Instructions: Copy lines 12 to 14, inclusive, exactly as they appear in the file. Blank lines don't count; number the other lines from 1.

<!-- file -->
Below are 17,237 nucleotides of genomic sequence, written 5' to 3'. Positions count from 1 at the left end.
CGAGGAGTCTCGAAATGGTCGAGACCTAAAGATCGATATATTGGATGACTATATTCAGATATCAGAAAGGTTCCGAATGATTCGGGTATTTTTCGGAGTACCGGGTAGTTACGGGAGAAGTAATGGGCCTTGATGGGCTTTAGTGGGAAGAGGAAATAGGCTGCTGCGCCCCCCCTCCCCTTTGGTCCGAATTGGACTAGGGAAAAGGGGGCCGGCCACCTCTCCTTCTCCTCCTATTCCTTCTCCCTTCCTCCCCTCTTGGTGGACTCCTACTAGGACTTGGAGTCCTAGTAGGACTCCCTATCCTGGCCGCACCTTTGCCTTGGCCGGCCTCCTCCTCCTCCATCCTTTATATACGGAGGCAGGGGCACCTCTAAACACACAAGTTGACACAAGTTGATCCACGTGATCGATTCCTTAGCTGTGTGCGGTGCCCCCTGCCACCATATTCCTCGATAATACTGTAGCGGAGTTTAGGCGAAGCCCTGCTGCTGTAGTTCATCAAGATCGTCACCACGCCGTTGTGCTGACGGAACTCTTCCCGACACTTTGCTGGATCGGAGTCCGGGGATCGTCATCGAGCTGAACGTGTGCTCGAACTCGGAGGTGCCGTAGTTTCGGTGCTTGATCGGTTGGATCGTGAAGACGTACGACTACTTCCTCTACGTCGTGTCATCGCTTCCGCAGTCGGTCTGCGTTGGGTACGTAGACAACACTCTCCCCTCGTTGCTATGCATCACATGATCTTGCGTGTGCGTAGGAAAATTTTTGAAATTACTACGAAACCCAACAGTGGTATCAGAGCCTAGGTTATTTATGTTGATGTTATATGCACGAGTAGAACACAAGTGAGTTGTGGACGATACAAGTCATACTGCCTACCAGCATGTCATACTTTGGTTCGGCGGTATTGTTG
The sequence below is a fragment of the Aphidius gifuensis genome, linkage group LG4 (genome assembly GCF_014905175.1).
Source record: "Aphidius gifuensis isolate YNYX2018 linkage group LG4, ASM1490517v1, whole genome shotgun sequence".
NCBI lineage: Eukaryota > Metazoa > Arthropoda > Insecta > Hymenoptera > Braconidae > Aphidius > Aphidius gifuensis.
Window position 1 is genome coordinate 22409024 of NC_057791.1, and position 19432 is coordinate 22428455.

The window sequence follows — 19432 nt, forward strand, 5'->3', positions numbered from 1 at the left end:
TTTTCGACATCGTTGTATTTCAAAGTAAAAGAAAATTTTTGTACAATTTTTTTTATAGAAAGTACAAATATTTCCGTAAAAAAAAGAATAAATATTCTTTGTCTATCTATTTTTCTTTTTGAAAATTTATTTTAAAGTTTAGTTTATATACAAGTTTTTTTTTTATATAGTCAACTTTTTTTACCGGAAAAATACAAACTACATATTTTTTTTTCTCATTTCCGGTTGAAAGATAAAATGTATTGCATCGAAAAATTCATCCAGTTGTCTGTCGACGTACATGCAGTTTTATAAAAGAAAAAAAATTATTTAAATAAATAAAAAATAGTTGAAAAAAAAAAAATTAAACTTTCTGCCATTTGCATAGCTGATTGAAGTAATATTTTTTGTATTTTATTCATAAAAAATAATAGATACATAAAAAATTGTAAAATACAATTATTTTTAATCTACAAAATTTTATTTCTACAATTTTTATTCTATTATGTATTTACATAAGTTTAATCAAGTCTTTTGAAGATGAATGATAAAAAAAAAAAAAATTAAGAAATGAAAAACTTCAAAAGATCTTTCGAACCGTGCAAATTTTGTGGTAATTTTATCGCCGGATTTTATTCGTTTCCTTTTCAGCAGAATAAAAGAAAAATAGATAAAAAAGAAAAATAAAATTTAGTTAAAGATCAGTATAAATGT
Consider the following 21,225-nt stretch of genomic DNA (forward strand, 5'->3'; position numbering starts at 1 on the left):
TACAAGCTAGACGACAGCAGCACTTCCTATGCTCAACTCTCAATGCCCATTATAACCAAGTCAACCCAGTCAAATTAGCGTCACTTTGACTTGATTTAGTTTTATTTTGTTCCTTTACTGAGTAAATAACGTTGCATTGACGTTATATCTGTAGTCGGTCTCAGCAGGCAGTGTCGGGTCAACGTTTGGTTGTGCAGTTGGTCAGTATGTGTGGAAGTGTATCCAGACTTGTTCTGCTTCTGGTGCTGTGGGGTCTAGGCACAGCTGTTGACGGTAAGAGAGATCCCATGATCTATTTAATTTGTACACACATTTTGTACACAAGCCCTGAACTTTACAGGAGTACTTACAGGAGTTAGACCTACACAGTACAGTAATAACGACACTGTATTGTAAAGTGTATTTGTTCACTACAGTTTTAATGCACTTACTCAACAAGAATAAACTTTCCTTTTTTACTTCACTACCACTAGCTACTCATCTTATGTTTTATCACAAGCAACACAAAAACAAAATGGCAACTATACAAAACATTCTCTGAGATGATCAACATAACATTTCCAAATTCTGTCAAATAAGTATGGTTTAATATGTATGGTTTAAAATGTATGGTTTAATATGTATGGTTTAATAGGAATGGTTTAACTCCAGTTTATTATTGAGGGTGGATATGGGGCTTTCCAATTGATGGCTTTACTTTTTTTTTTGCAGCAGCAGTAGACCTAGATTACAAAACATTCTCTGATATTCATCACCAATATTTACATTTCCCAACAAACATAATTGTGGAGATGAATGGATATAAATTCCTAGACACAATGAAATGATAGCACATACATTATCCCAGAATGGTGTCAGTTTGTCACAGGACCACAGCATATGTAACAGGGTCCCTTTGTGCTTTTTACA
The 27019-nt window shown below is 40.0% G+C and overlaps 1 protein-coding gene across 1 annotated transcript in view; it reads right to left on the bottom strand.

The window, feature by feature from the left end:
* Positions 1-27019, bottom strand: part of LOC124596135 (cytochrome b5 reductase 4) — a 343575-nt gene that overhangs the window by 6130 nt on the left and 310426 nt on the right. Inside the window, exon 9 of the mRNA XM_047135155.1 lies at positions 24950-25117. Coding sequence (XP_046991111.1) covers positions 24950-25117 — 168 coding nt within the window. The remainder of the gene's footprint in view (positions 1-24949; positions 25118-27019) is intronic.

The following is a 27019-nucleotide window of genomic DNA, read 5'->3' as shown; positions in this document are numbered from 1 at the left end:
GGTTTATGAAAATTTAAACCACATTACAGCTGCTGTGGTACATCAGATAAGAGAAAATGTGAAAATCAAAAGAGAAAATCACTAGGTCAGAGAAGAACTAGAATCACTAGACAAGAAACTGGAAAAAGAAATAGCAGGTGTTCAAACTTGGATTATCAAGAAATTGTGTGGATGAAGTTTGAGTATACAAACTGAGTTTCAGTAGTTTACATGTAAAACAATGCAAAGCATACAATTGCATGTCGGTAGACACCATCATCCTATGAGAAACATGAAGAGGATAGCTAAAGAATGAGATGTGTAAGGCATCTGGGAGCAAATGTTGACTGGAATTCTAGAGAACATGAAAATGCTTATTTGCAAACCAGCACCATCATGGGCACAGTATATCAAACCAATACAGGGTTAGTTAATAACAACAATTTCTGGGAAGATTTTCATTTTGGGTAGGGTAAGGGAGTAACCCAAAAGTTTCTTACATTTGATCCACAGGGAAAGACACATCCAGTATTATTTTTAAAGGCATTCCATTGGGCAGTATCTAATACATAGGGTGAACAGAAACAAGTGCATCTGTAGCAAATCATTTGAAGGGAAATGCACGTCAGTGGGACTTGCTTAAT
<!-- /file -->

The window, feature by feature from the left end:
* Positions 1-27019, bottom strand: part of LOC124596135 (cytochrome b5 reductase 4) — a 343575-nt gene that overhangs the window by 6130 nt on the left and 310426 nt on the right. Inside the window, exon 9 of the mRNA XM_047135155.1 lies at positions 24950-25117. Coding sequence (XP_046991111.1) covers positions 24950-25117 — 168 coding nt within the window. The remainder of the gene's footprint in view (positions 1-24949; positions 25118-27019) is intronic.

The following is a 27019-nucleotide window of genomic DNA, read 5'->3' as shown; positions in this document are numbered from 1 at the left end: